Measuring Sales Results for Better Performance

Key performance indicators can help set better goals for sales reps

Measuring Sales Results for Better Performance Sales managers often rush to judgment if sales reps aren’t meeting their quotas, and automatically assume that they either don’t have the skills or the understanding to perform.

Instead of assuming the worst, however, managers need to take on the responsibility of examining the root cause – or “blockers” – of a rep’s poor performance.

By focusing on a few key performance indicators, a manager can better determine if a rep can realistically meet the quotas and financial goals the company has set for him. This is a far more effective approach than simply raising a reps quotas and hoping the increased pressure will get him to perform.

Rather, managers should recognize and identify all of the activities their reps are asked to perform, based on the company’s objectives for the year. Some of these activities might include customer meetings, cold calls, proposal writing, lead generation, negotiation, client management, and all of the other activities a rep must perform to reach important sales objectives.

Obviously, the amount of activities a rep must perform limits the time he has to actually sell, and most reps today are only spending 40 to 45 percent of their workweek on sales efforts. This limited selling time, based on numerous activities, could be the primary reason salespeople aren’t meeting their quotas.

Key Sales Performance Indicators

After taking into account all of the activities a rep is asked to perform, an effective manager should then identify the activities that would be considered the key performance indicators for their organization. These specific activities should be highly correlated to the production of the ultimate result.

For example, key performance indicators a manager might want to measure on a weekly, monthly or quarterly basis could include:

  1. The number of new prospects a rep contacts per week
  2. The number of new client meetings the rep schedules
  3. The number of proposals the rep writes

By focusing on a few metrics that are non-financial, it’s easier to prioritize a rep’s workday or workweek and anticipate a rep’s ability to meet sales objectives. A manager should choose what he believes are the top two or three key performance indicators and have reps who aren’t performing well focus on these areas, based on the objectives for the year.

As an example, one objective of a company might be to increase the number of new businesses in the customer mix. The activities that will help a manager and his sales team meet this objective are prospecting calls, new customer meetings, and proposal writing.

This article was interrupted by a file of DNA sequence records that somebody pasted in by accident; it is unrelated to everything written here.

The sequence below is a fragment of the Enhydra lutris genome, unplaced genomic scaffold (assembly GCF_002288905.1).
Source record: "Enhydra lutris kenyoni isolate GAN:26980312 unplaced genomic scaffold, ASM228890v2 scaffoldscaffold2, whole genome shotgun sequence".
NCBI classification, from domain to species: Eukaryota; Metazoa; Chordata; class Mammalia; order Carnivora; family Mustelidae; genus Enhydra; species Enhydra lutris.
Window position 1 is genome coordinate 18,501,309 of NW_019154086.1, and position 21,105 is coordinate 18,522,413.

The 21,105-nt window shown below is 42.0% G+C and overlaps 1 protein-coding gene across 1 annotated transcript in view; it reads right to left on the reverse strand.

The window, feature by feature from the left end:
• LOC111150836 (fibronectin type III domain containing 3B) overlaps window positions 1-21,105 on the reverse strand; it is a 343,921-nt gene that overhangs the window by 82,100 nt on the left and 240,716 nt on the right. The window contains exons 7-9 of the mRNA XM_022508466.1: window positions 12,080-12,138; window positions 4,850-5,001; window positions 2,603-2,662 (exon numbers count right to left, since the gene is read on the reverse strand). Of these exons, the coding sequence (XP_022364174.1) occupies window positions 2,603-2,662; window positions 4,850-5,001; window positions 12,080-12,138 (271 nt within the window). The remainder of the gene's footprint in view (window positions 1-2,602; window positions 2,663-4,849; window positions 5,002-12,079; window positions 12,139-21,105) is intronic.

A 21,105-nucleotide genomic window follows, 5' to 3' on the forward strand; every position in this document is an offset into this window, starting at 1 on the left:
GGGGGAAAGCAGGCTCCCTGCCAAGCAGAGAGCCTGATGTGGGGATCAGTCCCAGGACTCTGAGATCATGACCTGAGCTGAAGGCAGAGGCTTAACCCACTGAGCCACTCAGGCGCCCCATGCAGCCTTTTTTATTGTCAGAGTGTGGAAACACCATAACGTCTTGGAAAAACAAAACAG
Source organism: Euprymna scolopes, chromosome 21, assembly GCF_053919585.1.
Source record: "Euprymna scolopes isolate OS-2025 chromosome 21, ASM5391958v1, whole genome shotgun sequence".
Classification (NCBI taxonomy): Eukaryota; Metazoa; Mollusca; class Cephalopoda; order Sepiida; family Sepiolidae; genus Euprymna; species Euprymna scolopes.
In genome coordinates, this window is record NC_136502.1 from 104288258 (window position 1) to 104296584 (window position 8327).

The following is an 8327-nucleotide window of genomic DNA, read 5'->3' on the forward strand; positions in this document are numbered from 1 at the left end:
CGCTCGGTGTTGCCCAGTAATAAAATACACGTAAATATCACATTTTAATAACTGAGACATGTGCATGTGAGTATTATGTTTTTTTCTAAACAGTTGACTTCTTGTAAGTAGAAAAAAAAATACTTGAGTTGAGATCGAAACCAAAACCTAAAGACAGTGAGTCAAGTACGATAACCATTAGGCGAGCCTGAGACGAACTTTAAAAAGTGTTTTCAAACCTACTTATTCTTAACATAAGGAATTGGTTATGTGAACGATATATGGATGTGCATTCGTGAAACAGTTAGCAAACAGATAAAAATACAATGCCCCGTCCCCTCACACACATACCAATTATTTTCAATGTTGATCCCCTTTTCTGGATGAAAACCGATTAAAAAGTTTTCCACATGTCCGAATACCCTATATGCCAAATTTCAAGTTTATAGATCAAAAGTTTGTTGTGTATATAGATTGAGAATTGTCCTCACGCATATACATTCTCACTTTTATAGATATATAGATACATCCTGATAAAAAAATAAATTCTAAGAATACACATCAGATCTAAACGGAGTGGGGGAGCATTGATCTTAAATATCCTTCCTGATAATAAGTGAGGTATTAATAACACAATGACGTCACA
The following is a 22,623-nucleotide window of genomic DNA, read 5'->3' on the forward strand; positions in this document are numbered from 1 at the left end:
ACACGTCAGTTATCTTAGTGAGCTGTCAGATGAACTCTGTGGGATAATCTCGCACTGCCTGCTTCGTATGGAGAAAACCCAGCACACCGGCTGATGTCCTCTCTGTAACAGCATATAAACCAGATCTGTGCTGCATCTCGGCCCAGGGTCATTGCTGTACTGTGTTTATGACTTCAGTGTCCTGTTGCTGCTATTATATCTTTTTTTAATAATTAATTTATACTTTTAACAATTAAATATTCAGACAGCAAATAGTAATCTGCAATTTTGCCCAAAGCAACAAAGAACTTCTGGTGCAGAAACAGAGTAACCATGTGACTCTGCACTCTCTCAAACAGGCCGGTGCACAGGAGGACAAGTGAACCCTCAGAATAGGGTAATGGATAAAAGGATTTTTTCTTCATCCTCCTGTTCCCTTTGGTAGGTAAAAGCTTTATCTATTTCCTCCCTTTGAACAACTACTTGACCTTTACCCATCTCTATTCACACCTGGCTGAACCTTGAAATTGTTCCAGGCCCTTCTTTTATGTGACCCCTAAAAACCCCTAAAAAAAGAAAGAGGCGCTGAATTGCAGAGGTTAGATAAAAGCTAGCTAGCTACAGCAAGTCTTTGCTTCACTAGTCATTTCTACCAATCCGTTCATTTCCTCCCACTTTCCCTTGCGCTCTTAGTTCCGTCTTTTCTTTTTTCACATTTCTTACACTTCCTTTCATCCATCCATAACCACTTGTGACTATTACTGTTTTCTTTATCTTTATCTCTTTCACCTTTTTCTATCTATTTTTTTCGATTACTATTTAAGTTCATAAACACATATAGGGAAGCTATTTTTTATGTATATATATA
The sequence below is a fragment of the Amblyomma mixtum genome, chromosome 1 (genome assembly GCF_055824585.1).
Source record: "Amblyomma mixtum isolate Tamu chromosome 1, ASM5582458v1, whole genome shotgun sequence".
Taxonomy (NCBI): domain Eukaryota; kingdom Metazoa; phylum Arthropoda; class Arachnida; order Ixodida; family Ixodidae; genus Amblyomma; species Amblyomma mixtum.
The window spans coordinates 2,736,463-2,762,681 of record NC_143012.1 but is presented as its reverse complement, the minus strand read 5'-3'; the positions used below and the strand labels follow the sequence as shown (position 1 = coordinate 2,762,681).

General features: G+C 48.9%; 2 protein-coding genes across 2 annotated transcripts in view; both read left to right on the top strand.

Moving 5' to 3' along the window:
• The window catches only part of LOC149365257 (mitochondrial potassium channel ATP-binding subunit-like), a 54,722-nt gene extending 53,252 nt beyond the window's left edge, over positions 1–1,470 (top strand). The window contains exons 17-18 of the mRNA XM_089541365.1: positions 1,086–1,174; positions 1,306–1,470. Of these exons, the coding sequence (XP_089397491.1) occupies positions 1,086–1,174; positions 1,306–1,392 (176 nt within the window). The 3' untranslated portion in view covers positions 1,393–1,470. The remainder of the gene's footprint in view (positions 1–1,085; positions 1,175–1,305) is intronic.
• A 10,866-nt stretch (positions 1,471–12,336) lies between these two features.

A manager can identify these activities as key performance indicators and better measure results, as they relate to the overall objective, knowing that their reps are focused on the proper activities. Because these activities relate to the overall objective, the manager knows his reps are focused on the proper activities.

Another objective may be to expand the company’s share of business with certain customers. Key performance indicators to be measured for this objective are the number of new contacts a rep is establishing within the exiting customer base, and the number of on-site appointments he’s scheduling. Both activities force the rep to interface with existing customers, establish new points of contact, and identify new sales opportunities.

Blending Activities

Most companies have multiple objectives for the year, so a manager should be prepared to blend the activities reps are performing so they are dividing and using their time wisely. For example, taking the two examples given above, a manager can break out the activities by assigning targeted goals for each activity every week. More specifically, if a rep is making cold calls, she might be asked to conduct 15 appointments every week.

Following this scenario, the cold calling key performance indicators to be measured would be the number of dials every day and the number of times the sales rep actually speaks to new contacts per day. Additional key performance indicators would include the number of customer appointments each week, the number of prospect appointments every week, and the number of proposals completed each week.

By taking the time to identify key performance indicators, a manager can help his team of reps succeed by focusing on the activities most important to the company’s overall objectives. Less time will be wasted on activities that aren’t relevant to ultimate results, and manager will be able to better assess the true skills and understanding of his reps.